This is much worse than the Hobbesian state of nature. The modern totalitarian state, whether of the left or right, infamously breaks down its victims behind closed doors, fetching them to the torture cells in a late-night knock on the door. In Pakistan and India, this can happen in broad daylight.

While the shame and disgrace that woman faced can well be imagined, I was particularly concerned about that little boy who sat next to her. Probably, he is her son, or maybe her brother. We see in the video clip the brute saying with absolute candour and callousness that raping women is his typical technique of extracting confessions and she will be subjected to it as well. Somebody tell me, how one feels when one’s mother or sister is so brazenly abused and violated?

Whatever crime the woman has committed is beside the point. The fact is that her son or brother too has been inflicted irreparable psychological trauma.

It was in this background of this horrible incident that some of us started a campaign on Facebook to trace the origins of this incident and to mobilise good and conscientious people to protest this despicable outrage.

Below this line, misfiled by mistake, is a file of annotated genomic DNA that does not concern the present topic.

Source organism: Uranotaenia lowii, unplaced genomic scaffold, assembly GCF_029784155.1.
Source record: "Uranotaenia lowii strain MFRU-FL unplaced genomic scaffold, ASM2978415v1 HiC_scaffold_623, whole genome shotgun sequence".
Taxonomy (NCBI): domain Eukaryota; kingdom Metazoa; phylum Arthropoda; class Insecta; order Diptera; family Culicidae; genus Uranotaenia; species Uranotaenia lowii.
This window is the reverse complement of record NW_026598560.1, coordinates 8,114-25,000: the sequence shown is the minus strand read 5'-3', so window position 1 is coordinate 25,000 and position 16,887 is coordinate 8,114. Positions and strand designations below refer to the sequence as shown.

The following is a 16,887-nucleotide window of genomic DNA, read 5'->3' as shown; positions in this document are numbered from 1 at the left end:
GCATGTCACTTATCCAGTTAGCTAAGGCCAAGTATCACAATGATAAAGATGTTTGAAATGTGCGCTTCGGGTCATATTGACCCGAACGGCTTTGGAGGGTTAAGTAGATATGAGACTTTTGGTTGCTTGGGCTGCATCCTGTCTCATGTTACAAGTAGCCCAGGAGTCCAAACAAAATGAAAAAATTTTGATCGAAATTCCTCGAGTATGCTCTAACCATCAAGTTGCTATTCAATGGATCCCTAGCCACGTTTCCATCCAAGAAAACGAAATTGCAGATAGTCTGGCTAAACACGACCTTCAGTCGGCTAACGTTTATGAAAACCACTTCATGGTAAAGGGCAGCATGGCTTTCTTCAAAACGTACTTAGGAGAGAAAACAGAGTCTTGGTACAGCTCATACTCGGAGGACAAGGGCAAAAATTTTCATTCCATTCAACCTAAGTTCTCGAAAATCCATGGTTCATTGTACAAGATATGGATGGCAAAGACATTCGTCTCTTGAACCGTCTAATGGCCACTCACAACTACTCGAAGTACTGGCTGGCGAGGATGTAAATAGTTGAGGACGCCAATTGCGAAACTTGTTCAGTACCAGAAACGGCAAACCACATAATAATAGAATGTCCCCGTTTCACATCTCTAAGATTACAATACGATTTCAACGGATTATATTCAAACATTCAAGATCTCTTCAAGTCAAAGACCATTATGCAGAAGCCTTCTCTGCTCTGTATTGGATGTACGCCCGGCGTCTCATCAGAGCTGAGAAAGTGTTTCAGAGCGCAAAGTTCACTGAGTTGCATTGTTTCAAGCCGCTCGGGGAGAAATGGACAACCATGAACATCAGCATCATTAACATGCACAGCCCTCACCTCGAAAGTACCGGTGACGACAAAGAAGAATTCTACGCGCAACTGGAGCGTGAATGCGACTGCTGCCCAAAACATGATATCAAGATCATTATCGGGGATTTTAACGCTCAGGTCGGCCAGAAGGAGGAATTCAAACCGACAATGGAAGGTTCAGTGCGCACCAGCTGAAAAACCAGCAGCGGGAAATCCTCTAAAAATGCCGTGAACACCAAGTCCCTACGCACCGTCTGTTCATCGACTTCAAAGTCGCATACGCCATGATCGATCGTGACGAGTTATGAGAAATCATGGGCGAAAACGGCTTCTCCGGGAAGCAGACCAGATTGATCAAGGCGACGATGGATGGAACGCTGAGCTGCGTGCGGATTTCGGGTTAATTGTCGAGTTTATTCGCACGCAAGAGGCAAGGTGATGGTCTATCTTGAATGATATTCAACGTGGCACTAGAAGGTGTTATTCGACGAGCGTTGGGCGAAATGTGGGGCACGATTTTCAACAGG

It turned out that it referred to a case of alleged shoplifting in one of Karachi’s posh areas: Clifton.

Understandably, a storm of protests has followed in the wake of the video clip being uploaded. We are creatures who are ultimately moral beings.

We learnt that Sindh Chief Minister, Qaim Ali Shah, ordered immediate action against the man whose name is apparently Akbar. He has been arrested. He is not even a regular police officer. He is an appendage of the rotten and out-dated police system. He is a qaumi razakar (national volunteer) and belongs to a category of people who take up police-like functions to assist the authorities in the maintenance of law and order.

If such are our national volunteers then I am afraid we are all headed to hell.

In our discussion on Facebook, we concluded that the shop-owners and traders involved in this incident should also be charged as accomplices of the man in uniform. A perceptive friend on Facebook remarked,